The Uncaused First Cause

“The theistic response to Sartre is brief. First, God is not a self-caused Being; He is an uncaused Being. A self-caused Being is impossible, but an uncaused Being is not. Second, theists do not hold that every thing is caused, but only that contingent things are caused. A Necessary Being does not need a cause, since He exists by His very nature.”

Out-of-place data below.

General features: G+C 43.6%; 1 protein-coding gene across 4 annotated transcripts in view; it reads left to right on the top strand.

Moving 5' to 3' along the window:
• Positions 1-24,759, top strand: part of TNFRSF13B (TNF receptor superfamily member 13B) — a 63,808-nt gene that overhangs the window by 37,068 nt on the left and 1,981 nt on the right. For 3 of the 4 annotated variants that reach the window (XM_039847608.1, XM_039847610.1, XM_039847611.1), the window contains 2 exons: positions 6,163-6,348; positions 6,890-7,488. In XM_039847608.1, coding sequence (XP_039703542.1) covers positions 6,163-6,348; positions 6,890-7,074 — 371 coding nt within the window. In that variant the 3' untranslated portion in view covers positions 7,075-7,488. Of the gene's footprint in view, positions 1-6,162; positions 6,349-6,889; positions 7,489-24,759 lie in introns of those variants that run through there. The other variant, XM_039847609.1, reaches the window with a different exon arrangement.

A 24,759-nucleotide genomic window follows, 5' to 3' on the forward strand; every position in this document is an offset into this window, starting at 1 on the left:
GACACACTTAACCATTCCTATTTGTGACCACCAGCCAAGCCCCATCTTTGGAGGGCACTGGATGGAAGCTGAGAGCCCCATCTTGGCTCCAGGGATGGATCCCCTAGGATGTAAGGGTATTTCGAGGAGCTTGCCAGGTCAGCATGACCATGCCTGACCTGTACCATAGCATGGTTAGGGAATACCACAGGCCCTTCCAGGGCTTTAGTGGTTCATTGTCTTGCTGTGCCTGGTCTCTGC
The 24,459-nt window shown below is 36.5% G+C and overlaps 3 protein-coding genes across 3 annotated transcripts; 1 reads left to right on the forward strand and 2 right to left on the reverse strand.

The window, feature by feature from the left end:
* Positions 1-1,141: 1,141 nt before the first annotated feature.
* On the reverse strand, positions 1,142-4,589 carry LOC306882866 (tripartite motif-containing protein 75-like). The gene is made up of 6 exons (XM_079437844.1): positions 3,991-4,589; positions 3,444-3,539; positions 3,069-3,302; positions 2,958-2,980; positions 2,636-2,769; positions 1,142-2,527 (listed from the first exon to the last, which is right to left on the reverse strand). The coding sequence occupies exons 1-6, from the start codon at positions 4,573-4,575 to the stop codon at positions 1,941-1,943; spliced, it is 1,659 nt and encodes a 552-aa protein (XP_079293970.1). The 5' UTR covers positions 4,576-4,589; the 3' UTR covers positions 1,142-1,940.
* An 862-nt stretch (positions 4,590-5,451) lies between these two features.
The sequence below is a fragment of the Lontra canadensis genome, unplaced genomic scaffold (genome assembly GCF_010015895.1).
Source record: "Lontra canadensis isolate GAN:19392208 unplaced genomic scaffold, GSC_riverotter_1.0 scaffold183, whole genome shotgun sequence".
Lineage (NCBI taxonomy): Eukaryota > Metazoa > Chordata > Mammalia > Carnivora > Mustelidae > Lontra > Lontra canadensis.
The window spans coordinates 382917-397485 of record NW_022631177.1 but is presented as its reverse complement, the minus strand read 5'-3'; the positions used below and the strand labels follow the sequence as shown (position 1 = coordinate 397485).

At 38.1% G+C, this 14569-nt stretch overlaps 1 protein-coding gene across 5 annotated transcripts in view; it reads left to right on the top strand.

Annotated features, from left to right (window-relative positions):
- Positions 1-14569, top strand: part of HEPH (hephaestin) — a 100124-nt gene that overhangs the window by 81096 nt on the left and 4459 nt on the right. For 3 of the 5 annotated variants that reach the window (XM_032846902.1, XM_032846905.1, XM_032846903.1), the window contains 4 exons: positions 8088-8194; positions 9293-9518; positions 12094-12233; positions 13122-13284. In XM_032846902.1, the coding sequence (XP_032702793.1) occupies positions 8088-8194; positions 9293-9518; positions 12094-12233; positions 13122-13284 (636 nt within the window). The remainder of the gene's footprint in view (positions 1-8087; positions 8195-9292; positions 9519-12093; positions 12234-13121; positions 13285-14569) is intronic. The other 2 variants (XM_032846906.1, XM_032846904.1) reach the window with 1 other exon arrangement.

The quote is from Introduction to Philosophy, A Christian Perspective by Geisler and Feinberg (pp. 293f.). As the Hebrews writer put it long ago, “For every house is built by someone, but the builder of all things is God” (3:4, ESV). God is unique in that he is the only one whose very nature is to be. Thus, God instructs Moses to tell Israel, “I AM has sent me to you” (Exod. 3:14). Everything outside God is contingent (i.e. dependent), requiring an adequate cause for its existence. “By faith we understand that the universe was created by the word of God, so that what is seen was not made out of things that are visible” (Heb. 11:3). The principle of causation leads inexorably to an infinite, uncaused, Creator. The atheist must be false to his own nature (which was made to seek God, Acts 17:27), false to the overwhelming evidence (the heavens declare God’s glory, Psalm 19:1), and false to right reason (since disbelief is inexcusable, Rom. 1:20). His is a fool’s errand.